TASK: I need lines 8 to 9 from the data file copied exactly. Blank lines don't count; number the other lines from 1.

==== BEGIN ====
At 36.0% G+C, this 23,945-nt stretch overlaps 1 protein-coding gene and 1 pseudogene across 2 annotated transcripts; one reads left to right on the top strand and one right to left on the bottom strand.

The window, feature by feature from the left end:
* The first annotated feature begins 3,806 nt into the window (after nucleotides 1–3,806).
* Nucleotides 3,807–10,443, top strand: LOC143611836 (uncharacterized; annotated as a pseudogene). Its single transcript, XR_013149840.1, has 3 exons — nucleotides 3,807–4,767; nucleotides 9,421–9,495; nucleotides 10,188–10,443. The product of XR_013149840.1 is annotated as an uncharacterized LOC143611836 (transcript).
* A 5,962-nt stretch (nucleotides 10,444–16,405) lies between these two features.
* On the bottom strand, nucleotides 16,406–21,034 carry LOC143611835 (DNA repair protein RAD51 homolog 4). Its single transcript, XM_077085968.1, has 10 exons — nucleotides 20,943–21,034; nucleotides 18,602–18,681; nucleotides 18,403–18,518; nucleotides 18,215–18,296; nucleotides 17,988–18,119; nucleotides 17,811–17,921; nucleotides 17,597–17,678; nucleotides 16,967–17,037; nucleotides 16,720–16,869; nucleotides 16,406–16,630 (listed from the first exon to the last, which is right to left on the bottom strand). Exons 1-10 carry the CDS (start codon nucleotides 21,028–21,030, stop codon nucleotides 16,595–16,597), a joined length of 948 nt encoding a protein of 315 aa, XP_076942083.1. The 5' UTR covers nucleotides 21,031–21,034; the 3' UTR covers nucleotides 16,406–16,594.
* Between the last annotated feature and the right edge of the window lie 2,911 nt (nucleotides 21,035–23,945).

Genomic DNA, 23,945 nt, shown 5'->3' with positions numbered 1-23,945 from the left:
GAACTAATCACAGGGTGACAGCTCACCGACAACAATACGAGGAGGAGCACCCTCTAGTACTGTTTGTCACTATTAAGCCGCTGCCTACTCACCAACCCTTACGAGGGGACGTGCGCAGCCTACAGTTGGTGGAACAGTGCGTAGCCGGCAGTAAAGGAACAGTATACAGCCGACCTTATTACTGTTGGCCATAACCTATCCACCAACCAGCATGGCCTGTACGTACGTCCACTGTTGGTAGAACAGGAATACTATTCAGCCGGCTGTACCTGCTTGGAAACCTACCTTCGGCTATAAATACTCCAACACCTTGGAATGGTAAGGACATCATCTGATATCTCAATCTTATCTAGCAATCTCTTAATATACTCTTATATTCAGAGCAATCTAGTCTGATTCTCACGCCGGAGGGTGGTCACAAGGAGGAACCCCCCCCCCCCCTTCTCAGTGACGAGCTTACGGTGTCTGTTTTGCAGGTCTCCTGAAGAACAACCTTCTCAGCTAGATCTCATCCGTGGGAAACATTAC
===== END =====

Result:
Genomic DNA, 23,945 nt, shown 5'->3' with positions numbered 1-23,945 from the left:
GAACTAATCACAGGGTGACAGCTCACCGACAACAATACGAGGAGGAGCACCCTCTAGTACTGTTTGTCACTATTAAGCCGCTGCCTACTCACCAACCCTTACGAGGGGACGTGCGCAGCCTACAGTTGGTGGAACAGTGCGTAGCCGGCAGTAAAGGAACAGTATACAGCCGACCTTATTACTGTTGGCCATAACCTATCCACCAACCAGCATGGCCTGTACGTACGTCCACTGTTGGTAGAACAGGAATACTATTCAGCCGGCTGTACCTGCTTGGAAACCTACCTTCGGCTATAAATACTCCAACACCTTGGAATGGTAAGGACATCATCTGATATCTCAATCTTATCTAGCAATCTCTTAATATACTCTTATATTCAGAGCAATCTAGTCTGATTCTCACGCCGGAGGGTGGTCACAAGGAGGAACCCCCCCCCCCCCTTCTCAGTGACGAGCTTACGGTGTCTGTTTTGCAGGTCTCCTGAAGAACAACCTTCTCAGCTAGATCTCATCCGTGGGAAACATTAC